Challenges the Best Female Strength Coaches Face

TAGS: strength & conditioning, Strong(her), sports performance, female coaches, elitefts.com, Elitefts Info Pages, Mark Watts

Collegiate strength and conditioning is one of the most competitive job markets for any young professional. The number of aspiring strength coaches compared to the job availability is grossly one-sided. Add the fact that the field is male-dominated and you will see the obstacles a female strength and conditioning coach must go through.

In this four-part series, we will get to know these women and gain some valuable insight on how they got started in the profession, their training philosophy, their challenges, and their advice to other strength coaches in the field.

In part one of this series, we looked at the competitive athletic background of these coaches and how it affected their career paths. In part two, they talked about their general methodology and the principles that guide their training of athletes. This article will delve into the challenges these women face in the field and on a day-to-day basis.

What were some of the biggest challenges you faced and continue to face as a strength and conditioning coach?


Because of NCAA time constraints, it is likely that over the course of a year no other coach spends as much hands-on time with student-athletes as the athletic performance coach. Despite the inevitable athlete-to-coach bond that formulates over hours of hard work and sacrifice, we must always remember that the sport teams we work with are not ours. The bottom line always begins and ends with the head coach; your agreement or disagreement with their philosophies is irrelevant. As a supporting branch of a team, it is your duty and responsibility to echo the message of your head coach to their athletes.

Most sport coaches will present a workout or exercise to the athletic performance coach that they believe will help their team compete. It is also likely that this request may conflict with your ideal training plan. Perform this request with energy and belief to gain the trust of your sport coach, and then get your preferred exercises in another training session. Trust is a two-way street and in order to receive you must first give.

Being a female in this field naturally has its challenges. It was a trying time for me when I started my first full-time position at USF. I was a 23 year-old female trying to gain trust and confidence from my student-athletes and sport coaches. There were a lot of age and gender stereotypes that I had to overcome. In order to overcome those challenges I knew I had to be very intentional about how I presented myself and it also forced me to work even harder to prove that I could do my job well. I learned that while I had a strong knowledge base in program design, thanks to my education and internship experiences, I had some growing to do to improve my approach in dealing with people — especially sport coaches. I’ve learned that while I may have designed a great plan for what I need to do with a team, I need to be flexible enough to alter some of my plan to fit the philosophy or requests of a sport coach.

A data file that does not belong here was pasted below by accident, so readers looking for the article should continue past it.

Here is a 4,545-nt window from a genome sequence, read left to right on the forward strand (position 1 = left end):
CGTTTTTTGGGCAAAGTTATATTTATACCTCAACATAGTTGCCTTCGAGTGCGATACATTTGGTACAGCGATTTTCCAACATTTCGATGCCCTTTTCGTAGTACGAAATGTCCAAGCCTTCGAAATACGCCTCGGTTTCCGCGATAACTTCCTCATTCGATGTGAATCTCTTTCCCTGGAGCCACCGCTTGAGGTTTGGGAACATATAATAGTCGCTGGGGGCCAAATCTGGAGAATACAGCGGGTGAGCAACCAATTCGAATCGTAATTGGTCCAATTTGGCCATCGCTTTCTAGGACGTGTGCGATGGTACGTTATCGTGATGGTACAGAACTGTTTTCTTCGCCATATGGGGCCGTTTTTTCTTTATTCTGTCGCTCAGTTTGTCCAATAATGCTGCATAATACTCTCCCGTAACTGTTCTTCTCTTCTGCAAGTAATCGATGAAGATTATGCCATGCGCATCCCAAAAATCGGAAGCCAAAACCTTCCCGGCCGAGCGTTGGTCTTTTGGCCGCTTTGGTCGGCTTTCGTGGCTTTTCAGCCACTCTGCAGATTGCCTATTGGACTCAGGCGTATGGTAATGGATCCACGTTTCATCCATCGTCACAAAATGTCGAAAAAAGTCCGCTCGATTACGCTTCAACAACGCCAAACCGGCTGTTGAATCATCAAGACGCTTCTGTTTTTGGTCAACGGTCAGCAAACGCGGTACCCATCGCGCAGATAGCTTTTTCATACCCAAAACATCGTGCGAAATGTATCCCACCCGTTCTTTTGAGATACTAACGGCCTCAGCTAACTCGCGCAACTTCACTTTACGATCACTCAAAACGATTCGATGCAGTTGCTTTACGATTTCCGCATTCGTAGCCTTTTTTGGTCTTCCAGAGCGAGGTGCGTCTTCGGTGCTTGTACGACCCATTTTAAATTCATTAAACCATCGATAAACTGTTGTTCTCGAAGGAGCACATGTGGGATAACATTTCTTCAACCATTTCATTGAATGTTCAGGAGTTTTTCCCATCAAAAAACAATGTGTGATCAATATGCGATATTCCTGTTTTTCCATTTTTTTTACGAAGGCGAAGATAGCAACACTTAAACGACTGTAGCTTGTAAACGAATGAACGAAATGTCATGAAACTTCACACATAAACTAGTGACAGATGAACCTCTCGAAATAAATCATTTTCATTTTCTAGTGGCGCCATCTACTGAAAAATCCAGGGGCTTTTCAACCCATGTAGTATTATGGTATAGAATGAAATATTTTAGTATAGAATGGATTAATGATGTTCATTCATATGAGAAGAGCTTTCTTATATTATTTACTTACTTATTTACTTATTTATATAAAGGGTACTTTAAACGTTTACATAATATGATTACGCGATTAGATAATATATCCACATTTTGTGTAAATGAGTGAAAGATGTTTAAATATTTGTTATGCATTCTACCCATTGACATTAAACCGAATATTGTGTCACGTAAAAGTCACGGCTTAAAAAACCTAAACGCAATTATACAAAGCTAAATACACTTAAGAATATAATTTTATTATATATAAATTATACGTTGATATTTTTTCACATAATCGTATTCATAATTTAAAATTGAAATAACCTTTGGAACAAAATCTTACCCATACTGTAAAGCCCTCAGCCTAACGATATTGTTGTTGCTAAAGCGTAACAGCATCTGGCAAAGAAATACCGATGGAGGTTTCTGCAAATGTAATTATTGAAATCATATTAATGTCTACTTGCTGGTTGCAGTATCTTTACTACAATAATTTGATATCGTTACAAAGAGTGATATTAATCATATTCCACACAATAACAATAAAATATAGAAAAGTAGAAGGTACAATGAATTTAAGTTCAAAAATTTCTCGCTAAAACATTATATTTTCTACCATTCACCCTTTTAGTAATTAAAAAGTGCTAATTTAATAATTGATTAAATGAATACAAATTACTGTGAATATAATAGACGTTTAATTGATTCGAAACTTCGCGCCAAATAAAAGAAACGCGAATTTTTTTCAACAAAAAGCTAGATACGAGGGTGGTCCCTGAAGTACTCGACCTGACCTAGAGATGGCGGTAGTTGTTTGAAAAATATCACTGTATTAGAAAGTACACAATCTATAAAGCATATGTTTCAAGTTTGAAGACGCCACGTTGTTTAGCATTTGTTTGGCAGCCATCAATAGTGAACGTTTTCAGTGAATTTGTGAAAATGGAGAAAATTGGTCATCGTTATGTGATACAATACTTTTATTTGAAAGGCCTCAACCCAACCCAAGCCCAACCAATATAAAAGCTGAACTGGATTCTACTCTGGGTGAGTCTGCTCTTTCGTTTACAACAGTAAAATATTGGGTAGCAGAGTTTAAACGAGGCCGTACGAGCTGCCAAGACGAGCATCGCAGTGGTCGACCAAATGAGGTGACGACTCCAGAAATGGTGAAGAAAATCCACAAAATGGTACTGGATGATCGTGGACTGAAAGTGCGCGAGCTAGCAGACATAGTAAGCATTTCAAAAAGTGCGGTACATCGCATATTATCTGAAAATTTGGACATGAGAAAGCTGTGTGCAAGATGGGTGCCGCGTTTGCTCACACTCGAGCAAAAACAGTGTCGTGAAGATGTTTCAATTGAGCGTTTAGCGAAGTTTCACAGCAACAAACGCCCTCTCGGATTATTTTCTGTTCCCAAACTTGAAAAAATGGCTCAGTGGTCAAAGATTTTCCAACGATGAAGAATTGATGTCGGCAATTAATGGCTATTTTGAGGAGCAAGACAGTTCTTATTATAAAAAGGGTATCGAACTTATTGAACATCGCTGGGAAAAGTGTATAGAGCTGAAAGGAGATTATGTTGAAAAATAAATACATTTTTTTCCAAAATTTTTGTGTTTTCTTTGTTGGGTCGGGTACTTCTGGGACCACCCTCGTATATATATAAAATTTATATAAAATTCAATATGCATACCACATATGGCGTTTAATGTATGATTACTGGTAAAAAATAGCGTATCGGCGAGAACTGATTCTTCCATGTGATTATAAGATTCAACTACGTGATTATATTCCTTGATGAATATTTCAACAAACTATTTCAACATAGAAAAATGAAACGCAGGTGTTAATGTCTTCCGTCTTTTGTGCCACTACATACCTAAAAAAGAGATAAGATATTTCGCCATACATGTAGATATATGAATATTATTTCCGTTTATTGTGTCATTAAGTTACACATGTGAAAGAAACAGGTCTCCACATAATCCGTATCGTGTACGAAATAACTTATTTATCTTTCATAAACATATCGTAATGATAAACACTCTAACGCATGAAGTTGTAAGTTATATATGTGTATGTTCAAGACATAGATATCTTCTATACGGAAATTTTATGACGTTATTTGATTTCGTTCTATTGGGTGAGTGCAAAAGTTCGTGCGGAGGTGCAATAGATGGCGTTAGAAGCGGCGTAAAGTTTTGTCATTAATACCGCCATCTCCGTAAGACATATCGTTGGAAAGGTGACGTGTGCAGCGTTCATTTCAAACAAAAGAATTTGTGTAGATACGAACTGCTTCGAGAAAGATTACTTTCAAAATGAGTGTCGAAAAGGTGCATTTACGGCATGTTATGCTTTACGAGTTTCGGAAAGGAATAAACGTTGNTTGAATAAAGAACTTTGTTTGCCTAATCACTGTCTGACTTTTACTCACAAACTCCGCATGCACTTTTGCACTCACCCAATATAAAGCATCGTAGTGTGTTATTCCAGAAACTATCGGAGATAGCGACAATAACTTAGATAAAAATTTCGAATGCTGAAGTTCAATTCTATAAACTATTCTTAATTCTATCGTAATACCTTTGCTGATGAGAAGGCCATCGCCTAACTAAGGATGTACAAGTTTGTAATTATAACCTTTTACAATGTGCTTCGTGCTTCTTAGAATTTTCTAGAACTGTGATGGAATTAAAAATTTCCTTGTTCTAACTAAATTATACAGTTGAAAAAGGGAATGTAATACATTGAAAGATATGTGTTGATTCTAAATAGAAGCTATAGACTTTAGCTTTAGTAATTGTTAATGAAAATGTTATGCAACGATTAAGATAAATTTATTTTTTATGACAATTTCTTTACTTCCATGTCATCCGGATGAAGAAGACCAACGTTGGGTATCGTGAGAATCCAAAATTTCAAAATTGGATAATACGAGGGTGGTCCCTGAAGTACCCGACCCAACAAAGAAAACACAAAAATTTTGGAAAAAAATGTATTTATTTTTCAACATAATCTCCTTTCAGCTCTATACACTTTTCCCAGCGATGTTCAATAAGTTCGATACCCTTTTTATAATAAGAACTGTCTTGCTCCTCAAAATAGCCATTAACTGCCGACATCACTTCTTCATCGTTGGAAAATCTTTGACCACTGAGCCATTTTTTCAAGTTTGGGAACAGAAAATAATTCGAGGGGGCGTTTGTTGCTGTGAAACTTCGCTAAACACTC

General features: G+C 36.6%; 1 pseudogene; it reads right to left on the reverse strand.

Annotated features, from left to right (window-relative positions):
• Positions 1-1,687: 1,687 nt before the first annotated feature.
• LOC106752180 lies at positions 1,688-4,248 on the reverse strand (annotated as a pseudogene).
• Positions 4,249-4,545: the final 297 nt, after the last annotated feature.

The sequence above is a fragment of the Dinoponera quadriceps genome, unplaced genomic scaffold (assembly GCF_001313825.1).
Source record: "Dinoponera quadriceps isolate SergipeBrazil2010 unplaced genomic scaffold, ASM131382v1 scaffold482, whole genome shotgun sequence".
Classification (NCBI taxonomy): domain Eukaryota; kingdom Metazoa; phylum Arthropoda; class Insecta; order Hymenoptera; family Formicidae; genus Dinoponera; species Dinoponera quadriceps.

Another challenge can stem from the culture of the sport and the underlying perceptions within that culture. I believe that every sport has its own unique culture that will have some influence on the priorities of the coaches and athletes and as a result will have some impact on how I need to approach what I do with a team. Ultimately, I am a support staff member to their program and sometimes I have to die to myself and a certain vision that I may have to better accommodate what the head coach wants. I’ve learned to make necessary changes that will not compromise my two major priorities for training athletes while also gaining the trust and building relationships with coaches and athletes. Successful coaching is largely based on building relationships and the old saying: “they don’t care how much you know until they know how much you care” is so true. Although I’ve gotten better with it over time, my biggest challenge to this day is still patience. Naturally I’m not a very patient person so sometimes it is a challenge for me to be patient and remember that this is all a process, that we’re all a work in progress and working through different challenges.

To me, the easy part of our job is writing programs and teaching exercise technique and progressions, the most challenging part is working with people. Don’t get me wrong, I love the athletes and coaches that I work with but dealing with so many different personalities, levels of maturity, and attitudes and desires towards training has its challenges. However, communication that builds trust and enables me to work through differences yields some of the most rewarding moments in my job. Watching an athlete grow and mature in their character, work ethic, and confidence as a person and teammate is a big part of why I love my job.